Technologies To The People
by iris dressler,
Â«Technologies To The PeopleÂ» In 1996, Daniel GarcÃa AndÃºjar founded the concern Â«Technologies To The People,Â» which brought the Â«street access machineÂ» on the market the same year: a combination system made up of reading device, special credit card, and public online access, which allows the homeless and other fringe groups to enter the world of plastic money and E-commerce. The trademark-protected Â«Street Access Machine,Â» whose design announced the i-Mac Generation in 1996, is perfectly marketed with a corporate identity and comprehensive advertising campaignâ€”flyers, posters, and merchandising materials. Nothing is missing except the corresponding product. AndÃºjar is not concerned with virtual capital for all, but more so with naming the structures of exclusion so gladly denied during the course of the omnipresent cyber-euphoria.[…]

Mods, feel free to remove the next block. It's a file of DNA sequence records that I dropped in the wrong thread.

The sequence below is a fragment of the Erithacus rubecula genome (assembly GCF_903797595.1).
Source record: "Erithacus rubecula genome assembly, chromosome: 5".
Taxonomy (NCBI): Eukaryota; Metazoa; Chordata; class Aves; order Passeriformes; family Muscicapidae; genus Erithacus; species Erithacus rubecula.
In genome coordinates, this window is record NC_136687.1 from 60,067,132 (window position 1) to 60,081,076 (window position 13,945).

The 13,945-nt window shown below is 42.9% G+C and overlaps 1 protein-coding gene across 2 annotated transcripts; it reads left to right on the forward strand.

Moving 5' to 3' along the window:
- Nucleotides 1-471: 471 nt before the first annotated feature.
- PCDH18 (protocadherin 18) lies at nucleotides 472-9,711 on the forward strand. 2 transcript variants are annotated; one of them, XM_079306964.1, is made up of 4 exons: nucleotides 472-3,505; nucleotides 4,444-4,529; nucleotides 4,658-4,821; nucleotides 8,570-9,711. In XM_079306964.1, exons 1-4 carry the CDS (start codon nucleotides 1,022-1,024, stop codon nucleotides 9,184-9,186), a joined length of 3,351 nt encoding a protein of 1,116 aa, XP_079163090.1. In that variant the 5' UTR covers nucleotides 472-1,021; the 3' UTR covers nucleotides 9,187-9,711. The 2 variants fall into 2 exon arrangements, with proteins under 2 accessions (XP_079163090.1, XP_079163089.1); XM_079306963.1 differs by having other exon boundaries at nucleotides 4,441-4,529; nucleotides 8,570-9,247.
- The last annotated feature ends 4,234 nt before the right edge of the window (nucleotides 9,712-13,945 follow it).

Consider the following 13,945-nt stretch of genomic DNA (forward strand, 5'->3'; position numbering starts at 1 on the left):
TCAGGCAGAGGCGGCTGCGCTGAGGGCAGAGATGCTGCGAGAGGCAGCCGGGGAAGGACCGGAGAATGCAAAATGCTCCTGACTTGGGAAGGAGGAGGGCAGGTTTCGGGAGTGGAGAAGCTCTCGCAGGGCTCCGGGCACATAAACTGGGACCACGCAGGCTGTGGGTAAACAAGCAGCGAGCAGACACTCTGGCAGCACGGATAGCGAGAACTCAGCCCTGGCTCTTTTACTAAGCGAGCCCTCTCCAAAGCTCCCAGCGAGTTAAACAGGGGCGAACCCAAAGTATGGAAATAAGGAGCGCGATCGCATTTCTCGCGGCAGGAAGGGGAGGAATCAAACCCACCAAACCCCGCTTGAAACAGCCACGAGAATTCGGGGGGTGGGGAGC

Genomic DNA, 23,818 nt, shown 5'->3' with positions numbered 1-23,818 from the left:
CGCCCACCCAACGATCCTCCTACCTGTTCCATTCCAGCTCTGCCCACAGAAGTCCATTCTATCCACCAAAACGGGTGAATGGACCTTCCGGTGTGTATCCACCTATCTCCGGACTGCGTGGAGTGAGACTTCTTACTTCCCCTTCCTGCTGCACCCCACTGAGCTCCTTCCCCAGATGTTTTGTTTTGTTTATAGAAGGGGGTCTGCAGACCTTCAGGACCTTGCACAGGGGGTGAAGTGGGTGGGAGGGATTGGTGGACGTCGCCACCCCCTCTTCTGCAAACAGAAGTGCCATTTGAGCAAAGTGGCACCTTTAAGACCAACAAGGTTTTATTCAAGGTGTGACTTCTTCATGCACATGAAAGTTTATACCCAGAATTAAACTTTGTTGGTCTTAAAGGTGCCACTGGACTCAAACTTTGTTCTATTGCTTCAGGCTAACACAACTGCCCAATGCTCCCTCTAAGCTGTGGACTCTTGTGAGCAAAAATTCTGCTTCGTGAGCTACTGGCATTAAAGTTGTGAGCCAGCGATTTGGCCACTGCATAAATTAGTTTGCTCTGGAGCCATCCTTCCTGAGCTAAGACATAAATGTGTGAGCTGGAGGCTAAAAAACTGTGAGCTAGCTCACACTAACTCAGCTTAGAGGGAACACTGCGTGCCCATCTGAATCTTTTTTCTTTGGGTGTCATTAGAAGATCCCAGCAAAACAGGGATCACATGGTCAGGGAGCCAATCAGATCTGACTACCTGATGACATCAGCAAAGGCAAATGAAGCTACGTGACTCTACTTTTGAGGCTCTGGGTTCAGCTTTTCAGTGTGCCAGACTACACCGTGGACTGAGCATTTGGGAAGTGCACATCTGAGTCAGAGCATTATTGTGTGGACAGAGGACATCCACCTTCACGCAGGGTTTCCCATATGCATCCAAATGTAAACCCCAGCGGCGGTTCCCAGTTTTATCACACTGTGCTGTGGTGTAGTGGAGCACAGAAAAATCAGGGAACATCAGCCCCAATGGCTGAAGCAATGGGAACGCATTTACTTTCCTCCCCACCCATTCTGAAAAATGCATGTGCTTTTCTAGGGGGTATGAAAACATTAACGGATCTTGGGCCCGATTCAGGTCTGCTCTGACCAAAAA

What at first appears to be a measure for ensuring online access to all those not connected to the Internet, ultimately reveals itself to be the crass exposing of an apparatus of power less interested in communicating access to technologies as an option, but rather as a pressureâ€”since the almost inescapable message is really saying: You may not be alone or remain unconnected! From the perspective of its call for social integrity, and strengthening the presence of minorities in the Internet, the Â«Street Access MachineÂ» pinpoints the wealth of cynicism at large.